Rich Greenfield, the analyst for BTIG, says TV advertising is falling off a cliff. The online print version of Greenfield’s dour assessment is headlined “How Netflix Is Eating Big Media’s Lunch.”
To the extent that that is true, a subhead would have been advisable that should have said something like, “And no one else need try to eat big media’s lunch.” Because Netflix and a few other ad-free (or quasi ad-free) online services have collected all the carving utensils and they won't share.
Television, to many of the analysts who follow it, seems close to tapping out “Mayday! Mayday!” Today, separately, analyst Todd Juenger, vice president, senior analyst, US Media at Sanford C. Bernstein reported that Viacom and A&E increased their ad loads as a way to keep their revenue about the same.
“The continued ad stuffing is an obvious and unsustainable (some would say 'desperate') action by the networks to prop up ad revenue in the face of declining audiences,” Juenger wrote. And of course, adding commercials is not a very consumer-friendly way to keep consumers friendly.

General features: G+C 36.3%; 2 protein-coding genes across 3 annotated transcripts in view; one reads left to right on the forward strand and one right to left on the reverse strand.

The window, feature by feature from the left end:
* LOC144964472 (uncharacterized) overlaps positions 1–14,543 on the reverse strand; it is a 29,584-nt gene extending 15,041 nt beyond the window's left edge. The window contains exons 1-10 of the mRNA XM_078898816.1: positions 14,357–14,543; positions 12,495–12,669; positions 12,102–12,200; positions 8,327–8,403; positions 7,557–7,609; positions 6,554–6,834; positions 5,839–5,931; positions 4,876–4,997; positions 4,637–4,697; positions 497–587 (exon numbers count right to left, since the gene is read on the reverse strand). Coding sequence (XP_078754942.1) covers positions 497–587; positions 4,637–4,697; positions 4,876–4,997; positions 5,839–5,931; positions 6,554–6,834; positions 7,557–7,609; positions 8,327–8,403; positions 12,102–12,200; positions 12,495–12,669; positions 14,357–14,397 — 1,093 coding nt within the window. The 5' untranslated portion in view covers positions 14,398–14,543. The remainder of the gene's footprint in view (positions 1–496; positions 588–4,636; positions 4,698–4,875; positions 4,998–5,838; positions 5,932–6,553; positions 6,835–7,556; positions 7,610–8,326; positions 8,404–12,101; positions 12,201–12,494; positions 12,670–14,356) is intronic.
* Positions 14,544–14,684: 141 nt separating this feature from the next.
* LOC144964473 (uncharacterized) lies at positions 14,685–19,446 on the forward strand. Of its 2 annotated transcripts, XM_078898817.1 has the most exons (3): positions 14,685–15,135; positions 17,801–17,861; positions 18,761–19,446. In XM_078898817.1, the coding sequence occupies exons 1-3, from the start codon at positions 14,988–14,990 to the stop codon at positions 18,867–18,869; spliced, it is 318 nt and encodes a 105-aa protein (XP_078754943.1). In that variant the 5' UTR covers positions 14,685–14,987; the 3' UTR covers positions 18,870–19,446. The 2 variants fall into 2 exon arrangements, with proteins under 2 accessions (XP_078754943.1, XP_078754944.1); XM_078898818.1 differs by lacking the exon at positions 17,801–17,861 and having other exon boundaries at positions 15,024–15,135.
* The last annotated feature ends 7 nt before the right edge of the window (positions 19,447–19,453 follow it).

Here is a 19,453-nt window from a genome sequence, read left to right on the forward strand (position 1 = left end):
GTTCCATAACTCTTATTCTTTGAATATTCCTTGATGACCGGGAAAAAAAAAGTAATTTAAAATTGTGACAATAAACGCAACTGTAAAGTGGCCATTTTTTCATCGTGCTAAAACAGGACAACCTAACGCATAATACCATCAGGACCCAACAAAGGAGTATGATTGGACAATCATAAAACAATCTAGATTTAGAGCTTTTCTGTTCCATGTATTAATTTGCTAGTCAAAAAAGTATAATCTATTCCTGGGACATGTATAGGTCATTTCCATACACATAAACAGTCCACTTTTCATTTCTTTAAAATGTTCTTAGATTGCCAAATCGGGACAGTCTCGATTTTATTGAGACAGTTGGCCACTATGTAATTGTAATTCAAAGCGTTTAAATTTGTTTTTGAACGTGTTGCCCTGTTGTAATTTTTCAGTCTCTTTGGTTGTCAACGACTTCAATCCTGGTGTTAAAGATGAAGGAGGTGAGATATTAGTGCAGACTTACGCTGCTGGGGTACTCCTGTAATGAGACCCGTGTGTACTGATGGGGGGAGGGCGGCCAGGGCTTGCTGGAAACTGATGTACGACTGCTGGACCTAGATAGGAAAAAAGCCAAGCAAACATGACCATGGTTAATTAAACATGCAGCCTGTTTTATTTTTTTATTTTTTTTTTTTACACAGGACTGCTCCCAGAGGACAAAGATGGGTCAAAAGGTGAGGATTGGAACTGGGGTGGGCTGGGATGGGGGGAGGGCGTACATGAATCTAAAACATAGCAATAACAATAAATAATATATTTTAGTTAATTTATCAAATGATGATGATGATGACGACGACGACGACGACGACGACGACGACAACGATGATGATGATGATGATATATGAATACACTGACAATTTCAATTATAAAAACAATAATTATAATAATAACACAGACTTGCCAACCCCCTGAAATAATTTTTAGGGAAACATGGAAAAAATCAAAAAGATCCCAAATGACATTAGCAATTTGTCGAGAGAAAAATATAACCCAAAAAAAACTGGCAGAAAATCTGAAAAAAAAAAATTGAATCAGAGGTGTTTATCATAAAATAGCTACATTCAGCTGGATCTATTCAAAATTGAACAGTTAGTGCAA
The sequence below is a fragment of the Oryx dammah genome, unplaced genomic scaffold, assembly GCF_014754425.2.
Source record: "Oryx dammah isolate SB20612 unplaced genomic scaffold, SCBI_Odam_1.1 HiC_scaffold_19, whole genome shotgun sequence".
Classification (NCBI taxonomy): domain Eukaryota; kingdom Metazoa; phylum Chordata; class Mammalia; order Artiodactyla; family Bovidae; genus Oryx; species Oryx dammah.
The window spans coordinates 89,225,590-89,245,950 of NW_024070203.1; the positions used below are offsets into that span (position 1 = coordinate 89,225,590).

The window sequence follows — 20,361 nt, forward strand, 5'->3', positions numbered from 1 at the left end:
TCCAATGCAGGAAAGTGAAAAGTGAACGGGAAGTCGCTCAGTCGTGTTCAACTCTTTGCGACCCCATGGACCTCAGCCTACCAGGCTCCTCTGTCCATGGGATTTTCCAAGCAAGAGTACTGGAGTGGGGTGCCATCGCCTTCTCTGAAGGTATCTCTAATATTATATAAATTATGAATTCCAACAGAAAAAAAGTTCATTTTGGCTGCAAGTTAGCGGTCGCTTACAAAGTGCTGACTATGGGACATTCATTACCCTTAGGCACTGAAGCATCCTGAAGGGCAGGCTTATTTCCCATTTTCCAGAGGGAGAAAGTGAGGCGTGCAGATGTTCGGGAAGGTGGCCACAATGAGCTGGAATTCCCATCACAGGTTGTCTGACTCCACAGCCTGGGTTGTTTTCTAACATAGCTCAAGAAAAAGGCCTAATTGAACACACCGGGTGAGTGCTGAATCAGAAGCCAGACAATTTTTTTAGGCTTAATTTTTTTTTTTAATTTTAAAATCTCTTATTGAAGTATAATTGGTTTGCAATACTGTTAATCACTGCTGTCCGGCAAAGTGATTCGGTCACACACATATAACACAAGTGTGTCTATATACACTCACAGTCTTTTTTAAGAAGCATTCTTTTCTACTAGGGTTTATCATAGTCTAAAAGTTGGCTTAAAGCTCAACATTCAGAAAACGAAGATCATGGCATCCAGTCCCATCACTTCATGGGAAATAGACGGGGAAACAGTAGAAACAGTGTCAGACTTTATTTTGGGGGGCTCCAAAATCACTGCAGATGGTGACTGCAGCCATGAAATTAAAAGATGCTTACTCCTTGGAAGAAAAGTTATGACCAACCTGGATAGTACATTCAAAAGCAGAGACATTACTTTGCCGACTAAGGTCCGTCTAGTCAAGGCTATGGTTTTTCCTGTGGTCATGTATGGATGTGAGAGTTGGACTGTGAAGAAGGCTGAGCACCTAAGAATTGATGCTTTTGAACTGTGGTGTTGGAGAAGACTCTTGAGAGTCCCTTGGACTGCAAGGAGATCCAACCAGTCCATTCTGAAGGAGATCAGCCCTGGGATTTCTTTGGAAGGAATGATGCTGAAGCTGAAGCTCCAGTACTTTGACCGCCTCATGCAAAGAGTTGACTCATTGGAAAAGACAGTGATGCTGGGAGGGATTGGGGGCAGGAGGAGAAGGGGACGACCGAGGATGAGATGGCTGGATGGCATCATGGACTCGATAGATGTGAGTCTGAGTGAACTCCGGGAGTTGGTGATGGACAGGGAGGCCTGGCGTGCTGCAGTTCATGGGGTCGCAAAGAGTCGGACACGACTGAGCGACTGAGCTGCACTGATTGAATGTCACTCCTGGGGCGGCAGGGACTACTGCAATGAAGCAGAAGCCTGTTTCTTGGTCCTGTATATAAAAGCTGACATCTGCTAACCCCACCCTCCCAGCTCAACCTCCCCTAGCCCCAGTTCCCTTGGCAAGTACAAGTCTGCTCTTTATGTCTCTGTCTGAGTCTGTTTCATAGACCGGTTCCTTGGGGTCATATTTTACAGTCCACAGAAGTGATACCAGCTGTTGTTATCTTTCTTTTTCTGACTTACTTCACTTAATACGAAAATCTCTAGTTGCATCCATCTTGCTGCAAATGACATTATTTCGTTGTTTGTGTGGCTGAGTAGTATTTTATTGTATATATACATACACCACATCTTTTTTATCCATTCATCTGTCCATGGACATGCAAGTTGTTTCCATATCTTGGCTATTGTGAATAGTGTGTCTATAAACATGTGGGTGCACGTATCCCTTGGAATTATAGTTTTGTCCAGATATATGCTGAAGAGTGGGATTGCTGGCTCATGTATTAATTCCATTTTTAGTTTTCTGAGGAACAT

Last week, recall, Zenith Optimedia said that starting next year, television viewership worldwide will begin to decline with no upside coming. Broadcasting and cable are not getting their mojo back.
Analysts just following the fates and fortunes of media corporations don’t have to really care if Netflix prospers because tens of millions of people worldwide pay for it every month, or that other networks can still get sloppy rich selling advertising. But the trend at the moment is away from advertising and towards the kind of content provider that makes you subscribe.
That’s not very neat, either, as it turns out. People who subscribe also unsubscribe; if you blunder enough times, you’re toast. (I can’t believe, for example, that despite the obsequious reviews, that Netflix’s new “Wet Hot American Summer” is the kind of awesome programming that will get talked about in very glowing terms at the by-now mythical water cooler. It’s pretty solidly awful. That makes it worse than a bad "free" network sitcom; consumers don't like to pay for junk.)
Parks Associates noted last week that like cable’s Playboy Channel of the past, OTT services come and go pretty quickly; the churn can be profound. Parks found 9% of Netflix’s subscribers quit, a reasonable amount of churn. But half of the Hulu Plus subscriber base bolted, no doubt why Hulu is adding a lot more “plus” to its content even as it drops that part of its name.
There are smaller OTT services. The number of people who have quit one or more of them is equal to 60% of their total subscribers. Parks also notes, in what might be called the Warning to Lemmings section of the report, that it counts 75 OTT services, with another dozen planned in the months to come. It doesn’t quite say, “Don’t do it,” but it does try to point out that beyond Netflix, it’s a real gamble.